Wind energy companies bulldozed a black family’s house because they were the sole holdouts who refused to sell out to a huge wind farm, the family claims in court.
Darlene Dotson and her sons David and Daniel sued EDP Renewables North America, Horizon Wind Energy Co., Rising Tree Wind Farm, CVE Contracting Group, and Renewable Land LLC, on May 7 in Superior Court.
The family wastes no time in getting down to specifics. “Plaintiffs in this action are the victims of a multinational energy developer who refused to accept ‘No’ for an answer,” the 32-page complaint begins.
“The heart of the issue is that the Dotsons own property in Mojave that is sought after by EDP Renewables for windmills, and they refuse to sell,” the family’s attorney Morgan Stewart told Courthouse News.
Mojave, pop. 4,300, is 50 miles east of Bakersfield, below the Tehachapi Mountains, on the edge of the immense Mojave Desert.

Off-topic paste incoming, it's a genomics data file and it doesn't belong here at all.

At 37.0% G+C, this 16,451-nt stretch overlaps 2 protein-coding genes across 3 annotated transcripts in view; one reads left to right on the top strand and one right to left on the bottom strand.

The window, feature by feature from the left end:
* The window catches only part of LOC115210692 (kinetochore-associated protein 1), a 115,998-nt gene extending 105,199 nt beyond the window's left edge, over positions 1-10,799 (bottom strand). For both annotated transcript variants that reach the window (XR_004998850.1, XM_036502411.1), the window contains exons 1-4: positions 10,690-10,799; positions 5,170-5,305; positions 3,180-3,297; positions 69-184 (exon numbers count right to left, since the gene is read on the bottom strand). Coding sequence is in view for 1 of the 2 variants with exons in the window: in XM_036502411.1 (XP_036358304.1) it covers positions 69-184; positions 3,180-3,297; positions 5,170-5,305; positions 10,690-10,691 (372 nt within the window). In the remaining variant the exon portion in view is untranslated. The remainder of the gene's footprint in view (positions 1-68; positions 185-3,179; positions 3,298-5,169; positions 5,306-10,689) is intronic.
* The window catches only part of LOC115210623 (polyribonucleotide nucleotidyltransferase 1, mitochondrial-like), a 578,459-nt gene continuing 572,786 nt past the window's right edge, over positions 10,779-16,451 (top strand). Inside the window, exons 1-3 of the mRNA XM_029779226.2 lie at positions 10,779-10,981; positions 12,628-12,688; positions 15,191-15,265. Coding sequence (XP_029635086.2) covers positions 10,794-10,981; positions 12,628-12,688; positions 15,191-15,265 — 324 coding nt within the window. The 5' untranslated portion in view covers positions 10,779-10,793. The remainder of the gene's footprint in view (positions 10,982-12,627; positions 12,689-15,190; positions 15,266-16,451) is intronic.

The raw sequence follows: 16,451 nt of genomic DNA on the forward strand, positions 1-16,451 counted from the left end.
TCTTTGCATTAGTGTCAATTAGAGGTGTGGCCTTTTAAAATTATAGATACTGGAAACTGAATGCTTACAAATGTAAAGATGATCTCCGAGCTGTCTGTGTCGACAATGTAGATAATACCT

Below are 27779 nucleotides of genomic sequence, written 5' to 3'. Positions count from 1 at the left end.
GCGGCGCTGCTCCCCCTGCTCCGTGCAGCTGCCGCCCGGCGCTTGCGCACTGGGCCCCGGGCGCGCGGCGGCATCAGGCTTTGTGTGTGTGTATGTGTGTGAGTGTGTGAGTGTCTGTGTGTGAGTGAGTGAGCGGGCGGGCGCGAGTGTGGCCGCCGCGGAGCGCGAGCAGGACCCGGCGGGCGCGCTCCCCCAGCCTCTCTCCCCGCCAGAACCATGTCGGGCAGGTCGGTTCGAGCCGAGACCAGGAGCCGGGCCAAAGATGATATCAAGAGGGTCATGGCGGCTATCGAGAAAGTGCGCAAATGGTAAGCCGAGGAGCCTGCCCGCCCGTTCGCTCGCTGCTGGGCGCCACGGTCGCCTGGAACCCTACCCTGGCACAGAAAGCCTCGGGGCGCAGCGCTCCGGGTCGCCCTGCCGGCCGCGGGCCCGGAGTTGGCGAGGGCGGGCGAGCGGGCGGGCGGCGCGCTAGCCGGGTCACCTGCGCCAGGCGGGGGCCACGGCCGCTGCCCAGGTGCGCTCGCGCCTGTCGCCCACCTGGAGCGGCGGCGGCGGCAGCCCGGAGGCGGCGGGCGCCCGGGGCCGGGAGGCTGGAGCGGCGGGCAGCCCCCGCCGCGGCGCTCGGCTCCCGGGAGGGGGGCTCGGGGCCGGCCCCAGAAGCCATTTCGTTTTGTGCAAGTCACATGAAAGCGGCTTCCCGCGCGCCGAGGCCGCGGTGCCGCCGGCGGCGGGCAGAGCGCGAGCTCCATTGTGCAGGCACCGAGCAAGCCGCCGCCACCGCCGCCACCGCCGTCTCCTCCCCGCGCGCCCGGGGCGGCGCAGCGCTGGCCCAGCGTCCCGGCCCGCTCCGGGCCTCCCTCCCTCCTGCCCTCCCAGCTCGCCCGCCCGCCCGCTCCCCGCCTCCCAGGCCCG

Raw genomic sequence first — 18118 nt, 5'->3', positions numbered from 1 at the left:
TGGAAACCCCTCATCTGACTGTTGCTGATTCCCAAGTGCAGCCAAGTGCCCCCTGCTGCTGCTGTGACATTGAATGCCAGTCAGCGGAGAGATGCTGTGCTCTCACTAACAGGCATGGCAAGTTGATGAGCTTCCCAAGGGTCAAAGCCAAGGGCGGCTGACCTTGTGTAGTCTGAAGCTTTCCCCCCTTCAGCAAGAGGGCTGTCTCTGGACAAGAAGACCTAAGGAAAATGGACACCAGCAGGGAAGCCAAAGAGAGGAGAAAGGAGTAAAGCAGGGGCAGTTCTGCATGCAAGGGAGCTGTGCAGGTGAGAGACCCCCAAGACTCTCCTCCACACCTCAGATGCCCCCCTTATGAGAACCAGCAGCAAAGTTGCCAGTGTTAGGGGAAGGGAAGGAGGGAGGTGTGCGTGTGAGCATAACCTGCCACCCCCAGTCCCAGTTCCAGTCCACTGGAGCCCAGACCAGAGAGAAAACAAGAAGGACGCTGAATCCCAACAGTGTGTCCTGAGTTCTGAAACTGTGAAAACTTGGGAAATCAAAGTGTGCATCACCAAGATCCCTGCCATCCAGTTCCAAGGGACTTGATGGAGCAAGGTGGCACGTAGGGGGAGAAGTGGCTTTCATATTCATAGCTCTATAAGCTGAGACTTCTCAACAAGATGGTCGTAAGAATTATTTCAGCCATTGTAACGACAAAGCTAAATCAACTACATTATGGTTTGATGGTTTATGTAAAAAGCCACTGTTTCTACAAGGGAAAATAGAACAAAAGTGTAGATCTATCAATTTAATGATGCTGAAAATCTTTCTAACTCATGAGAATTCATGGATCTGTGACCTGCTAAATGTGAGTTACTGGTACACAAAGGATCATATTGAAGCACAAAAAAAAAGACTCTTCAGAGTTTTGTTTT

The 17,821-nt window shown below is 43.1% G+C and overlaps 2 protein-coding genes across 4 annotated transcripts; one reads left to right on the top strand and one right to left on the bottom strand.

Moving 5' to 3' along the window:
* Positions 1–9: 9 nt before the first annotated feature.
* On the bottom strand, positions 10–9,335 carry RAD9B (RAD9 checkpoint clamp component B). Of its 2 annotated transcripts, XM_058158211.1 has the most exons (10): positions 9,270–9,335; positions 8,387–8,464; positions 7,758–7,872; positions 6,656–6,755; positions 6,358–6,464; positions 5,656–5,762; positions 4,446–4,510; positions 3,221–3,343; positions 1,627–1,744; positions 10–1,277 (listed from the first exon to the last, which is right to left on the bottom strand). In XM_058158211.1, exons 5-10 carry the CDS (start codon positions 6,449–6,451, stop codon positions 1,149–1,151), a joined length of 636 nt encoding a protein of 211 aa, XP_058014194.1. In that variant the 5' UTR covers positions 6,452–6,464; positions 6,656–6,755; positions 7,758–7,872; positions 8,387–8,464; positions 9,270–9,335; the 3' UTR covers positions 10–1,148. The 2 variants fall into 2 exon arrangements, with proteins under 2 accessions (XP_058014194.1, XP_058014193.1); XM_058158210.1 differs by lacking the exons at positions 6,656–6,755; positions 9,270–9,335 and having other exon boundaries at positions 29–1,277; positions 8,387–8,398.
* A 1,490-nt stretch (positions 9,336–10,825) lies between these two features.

“The home on the property was a family home they used for family vacations and gatherings. EDP pressured them to sell, but they still refused,” Stewart said.
“The house was damaged several times when they were away. And then one time when they went back to the house they found that it had been demolished, scraped to the foundations, along with all of their belongings. The companies did it.
“We see it as intentional because EDP needed the property for the wind farm, but the Dotsons wouldn’t sell,” Stewart said.
EDP Renewables is building the Rising Tree Wind Farm about 3 miles west of Mojave in Kern County.
Project leaders estimate the wind farm will generate 199 megawatts of electricity when it goes online sometime this year – enough to power around 60,000 homes and take 33,000 cars off the road.